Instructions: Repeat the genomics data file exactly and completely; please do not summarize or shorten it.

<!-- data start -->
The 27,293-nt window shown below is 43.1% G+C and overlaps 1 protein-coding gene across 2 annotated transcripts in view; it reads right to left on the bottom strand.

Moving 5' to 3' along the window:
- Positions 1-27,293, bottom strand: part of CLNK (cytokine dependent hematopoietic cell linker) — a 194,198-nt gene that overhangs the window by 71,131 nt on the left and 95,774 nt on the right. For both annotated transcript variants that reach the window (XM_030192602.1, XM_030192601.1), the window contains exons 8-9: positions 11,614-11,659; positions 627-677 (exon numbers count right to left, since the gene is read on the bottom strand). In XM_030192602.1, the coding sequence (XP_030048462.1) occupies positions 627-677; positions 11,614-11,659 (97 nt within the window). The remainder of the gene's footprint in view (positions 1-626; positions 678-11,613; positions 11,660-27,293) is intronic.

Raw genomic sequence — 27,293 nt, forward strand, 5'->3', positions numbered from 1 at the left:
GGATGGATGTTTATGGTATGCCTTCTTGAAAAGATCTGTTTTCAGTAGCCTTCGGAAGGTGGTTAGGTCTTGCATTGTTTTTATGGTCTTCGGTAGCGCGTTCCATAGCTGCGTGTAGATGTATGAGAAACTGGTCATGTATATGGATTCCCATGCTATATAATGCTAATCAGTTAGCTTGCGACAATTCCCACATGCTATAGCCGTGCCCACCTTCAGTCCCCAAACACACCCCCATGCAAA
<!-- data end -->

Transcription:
The 27,293-nt window shown below is 43.1% G+C and overlaps 1 protein-coding gene across 2 annotated transcripts in view; it reads right to left on the bottom strand.

Moving 5' to 3' along the window:
- Positions 1-27,293, bottom strand: part of CLNK (cytokine dependent hematopoietic cell linker) — a 194,198-nt gene that overhangs the window by 71,131 nt on the left and 95,774 nt on the right. For both annotated transcript variants that reach the window (XM_030192602.1, XM_030192601.1), the window contains exons 8-9: positions 11,614-11,659; positions 627-677 (exon numbers count right to left, since the gene is read on the bottom strand). In XM_030192602.1, the coding sequence (XP_030048462.1) occupies positions 627-677; positions 11,614-11,659 (97 nt within the window). The remainder of the gene's footprint in view (positions 1-626; positions 678-11,613; positions 11,660-27,293) is intronic.

Raw genomic sequence — 27,293 nt, forward strand, 5'->3', positions numbered from 1 at the left:
GGATGGATGTTTATGGTATGCCTTCTTGAAAAGATCTGTTTTCAGTAGCCTTCGGAAGGTGGTTAGGTCTTGCATTGTTTTTATGGTCTTCGGTAGCGCGTTCCATAGCTGCGTGTAGATGTATGAGAAACTGGTCATGTATATGGATTCCCATGCTATATAATGCTAATCAGTTAGCTTGCGACAATTCCCACATGCTATAGCCGTGCCCACCTTCAGTCCCCAAACACACCCCCATGCAAA